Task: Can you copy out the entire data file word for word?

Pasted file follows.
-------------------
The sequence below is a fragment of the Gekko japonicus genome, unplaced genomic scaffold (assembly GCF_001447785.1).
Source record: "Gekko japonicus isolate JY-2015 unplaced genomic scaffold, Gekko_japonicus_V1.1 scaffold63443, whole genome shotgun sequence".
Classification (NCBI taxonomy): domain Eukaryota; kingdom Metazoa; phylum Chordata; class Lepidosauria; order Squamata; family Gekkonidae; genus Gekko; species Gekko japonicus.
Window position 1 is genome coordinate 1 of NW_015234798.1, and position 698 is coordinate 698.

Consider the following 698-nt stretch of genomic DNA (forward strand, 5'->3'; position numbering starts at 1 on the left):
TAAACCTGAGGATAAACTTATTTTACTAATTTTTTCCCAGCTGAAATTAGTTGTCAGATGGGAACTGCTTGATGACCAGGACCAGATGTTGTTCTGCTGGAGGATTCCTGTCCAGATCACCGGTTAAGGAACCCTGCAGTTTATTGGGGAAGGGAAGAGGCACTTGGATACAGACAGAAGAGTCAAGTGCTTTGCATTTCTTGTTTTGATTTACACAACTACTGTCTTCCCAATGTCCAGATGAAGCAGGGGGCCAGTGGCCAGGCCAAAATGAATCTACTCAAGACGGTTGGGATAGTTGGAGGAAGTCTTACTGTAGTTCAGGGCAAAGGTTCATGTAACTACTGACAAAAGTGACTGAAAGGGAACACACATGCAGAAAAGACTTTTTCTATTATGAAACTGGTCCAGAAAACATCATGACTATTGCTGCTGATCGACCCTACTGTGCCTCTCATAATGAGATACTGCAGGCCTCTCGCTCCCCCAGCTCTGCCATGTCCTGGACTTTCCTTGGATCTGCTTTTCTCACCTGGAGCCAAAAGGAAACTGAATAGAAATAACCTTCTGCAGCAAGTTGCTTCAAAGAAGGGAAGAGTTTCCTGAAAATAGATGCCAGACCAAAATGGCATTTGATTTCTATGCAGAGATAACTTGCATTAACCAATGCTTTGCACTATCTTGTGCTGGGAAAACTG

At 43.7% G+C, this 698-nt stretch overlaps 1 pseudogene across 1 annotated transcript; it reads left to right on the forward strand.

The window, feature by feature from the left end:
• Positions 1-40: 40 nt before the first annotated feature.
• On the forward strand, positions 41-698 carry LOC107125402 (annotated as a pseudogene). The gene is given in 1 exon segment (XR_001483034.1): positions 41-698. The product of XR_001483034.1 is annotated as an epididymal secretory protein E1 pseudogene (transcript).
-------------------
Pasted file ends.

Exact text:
The sequence below is a fragment of the Gekko japonicus genome, unplaced genomic scaffold (assembly GCF_001447785.1).
Source record: "Gekko japonicus isolate JY-2015 unplaced genomic scaffold, Gekko_japonicus_V1.1 scaffold63443, whole genome shotgun sequence".
Classification (NCBI taxonomy): domain Eukaryota; kingdom Metazoa; phylum Chordata; class Lepidosauria; order Squamata; family Gekkonidae; genus Gekko; species Gekko japonicus.
Window position 1 is genome coordinate 1 of NW_015234798.1, and position 698 is coordinate 698.

Consider the following 698-nt stretch of genomic DNA (forward strand, 5'->3'; position numbering starts at 1 on the left):
TAAACCTGAGGATAAACTTATTTTACTAATTTTTTCCCAGCTGAAATTAGTTGTCAGATGGGAACTGCTTGATGACCAGGACCAGATGTTGTTCTGCTGGAGGATTCCTGTCCAGATCACCGGTTAAGGAACCCTGCAGTTTATTGGGGAAGGGAAGAGGCACTTGGATACAGACAGAAGAGTCAAGTGCTTTGCATTTCTTGTTTTGATTTACACAACTACTGTCTTCCCAATGTCCAGATGAAGCAGGGGGCCAGTGGCCAGGCCAAAATGAATCTACTCAAGACGGTTGGGATAGTTGGAGGAAGTCTTACTGTAGTTCAGGGCAAAGGTTCATGTAACTACTGACAAAAGTGACTGAAAGGGAACACACATGCAGAAAAGACTTTTTCTATTATGAAACTGGTCCAGAAAACATCATGACTATTGCTGCTGATCGACCCTACTGTGCCTCTCATAATGAGATACTGCAGGCCTCTCGCTCCCCCAGCTCTGCCATGTCCTGGACTTTCCTTGGATCTGCTTTTCTCACCTGGAGCCAAAAGGAAACTGAATAGAAATAACCTTCTGCAGCAAGTTGCTTCAAAGAAGGGAAGAGTTTCCTGAAAATAGATGCCAGACCAAAATGGCATTTGATTTCTATGCAGAGATAACTTGCATTAACCAATGCTTTGCACTATCTTGTGCTGGGAAAACTG

At 43.7% G+C, this 698-nt stretch overlaps 1 pseudogene across 1 annotated transcript; it reads left to right on the forward strand.

The window, feature by feature from the left end:
• Positions 1-40: 40 nt before the first annotated feature.
• On the forward strand, positions 41-698 carry LOC107125402 (annotated as a pseudogene). The gene is given in 1 exon segment (XR_001483034.1): positions 41-698. The product of XR_001483034.1 is annotated as an epididymal secretory protein E1 pseudogene (transcript).